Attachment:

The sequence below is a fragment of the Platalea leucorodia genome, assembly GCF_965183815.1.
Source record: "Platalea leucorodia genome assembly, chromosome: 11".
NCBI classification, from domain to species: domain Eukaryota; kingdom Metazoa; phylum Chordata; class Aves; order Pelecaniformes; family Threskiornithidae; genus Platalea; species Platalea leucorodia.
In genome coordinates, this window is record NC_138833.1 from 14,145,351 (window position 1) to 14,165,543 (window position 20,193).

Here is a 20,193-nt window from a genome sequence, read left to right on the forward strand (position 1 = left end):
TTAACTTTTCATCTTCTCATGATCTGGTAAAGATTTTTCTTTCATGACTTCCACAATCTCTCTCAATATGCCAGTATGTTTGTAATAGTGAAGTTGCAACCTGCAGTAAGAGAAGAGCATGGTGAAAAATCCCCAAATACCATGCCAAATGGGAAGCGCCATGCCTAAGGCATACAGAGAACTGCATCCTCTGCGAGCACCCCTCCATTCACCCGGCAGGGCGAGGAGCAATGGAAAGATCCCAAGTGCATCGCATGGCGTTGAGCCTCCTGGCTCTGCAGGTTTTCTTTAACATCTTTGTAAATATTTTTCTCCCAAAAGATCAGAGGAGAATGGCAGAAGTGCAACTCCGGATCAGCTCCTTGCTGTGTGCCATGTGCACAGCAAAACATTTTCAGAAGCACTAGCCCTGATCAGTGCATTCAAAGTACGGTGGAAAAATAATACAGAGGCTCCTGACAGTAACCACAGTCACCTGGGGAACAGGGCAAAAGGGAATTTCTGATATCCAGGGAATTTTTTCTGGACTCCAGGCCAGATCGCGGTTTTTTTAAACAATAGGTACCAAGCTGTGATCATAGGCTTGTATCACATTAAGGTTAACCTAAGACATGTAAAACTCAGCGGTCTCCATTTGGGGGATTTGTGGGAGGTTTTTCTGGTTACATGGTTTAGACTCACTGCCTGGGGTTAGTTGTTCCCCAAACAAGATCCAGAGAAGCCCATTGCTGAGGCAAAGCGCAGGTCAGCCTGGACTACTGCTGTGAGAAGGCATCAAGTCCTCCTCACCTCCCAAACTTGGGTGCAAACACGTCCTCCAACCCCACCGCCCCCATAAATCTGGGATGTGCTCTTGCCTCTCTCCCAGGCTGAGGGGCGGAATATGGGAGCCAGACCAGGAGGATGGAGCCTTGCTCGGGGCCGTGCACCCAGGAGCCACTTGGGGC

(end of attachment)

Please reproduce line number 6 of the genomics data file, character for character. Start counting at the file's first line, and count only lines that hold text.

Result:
TTAACTTTTCATCTTCTCATGATCTGGTAAAGATTTTTCTTTCATGACTTCCACAATCTCTCTCAATATGCCAGTATGTTTGTAATAGTGAAGTTGCAACCTGCAGTAAGAGAAGAGCATGGTGAAAAATCCCCAAATACCATGCCAAATGGGAAGCGCCATGCCTAAGGCATACAGAGAACTGCATCCTCTGCGAGCACCCCTCCATTCACCCGGCAGGGCGAGGAGCAATGGAAAGATCCCAAGTGCATCGCATGGCGTTGAGCCTCCTGGCTCTGCAGGTTTTCTTTAACATCTTTGTAAATATTTTTCTCCCAAAAGATCAGAGGAGAATGGCAGAAGTGCAACTCCGGATCAGCTCCTTGCTGTGTGCCATGTGCACAGCAAAACATTTTCAGAAGCACTAGCCCTGATCAGTGCATTCAAAGTACGGTGGAAAAATAATACAGAGGCTCCTGACAGTAACCACAGTCACCTGGGGAACAGGGCAAAAGGGAATTTCTGATATCCAGGGAATTTTTTCTGGACTCCAGGCCAGATCGCGGTTTTTTTAAACAATAGGTACCAAGCTGTGATCATAGGCTTGTATCACATTAAGGTTAACCTAAGACATGTAAAACTCAGCGGTCTCCATTTGGGGGATTTGTGGGAGGTTTTTCTGGTTACATGGTTTAGACTCACTGCCTGGGGTTAGTTGTTCCCCAAACAAGATCCAGAGAAGCCCATTGCTGAGGCAAAGCGCAGGTCAGCCTGGACTACTGCTGTGAGAAGGCATCAAGTCCTCCTCACCTCCCAAACTTGGGTGCAAACACGTCCTCCAACCCCACCGCCCCCATAAATCTGGGATGTGCTCTTGCCTCTCTCCCAGGCTGAGGGGCGGAATATGGGAGCCAGACCAGGAGGATGGAGCCTTGCTCGGGGCCGTGCACCCAGGAGCCACTTGGGGC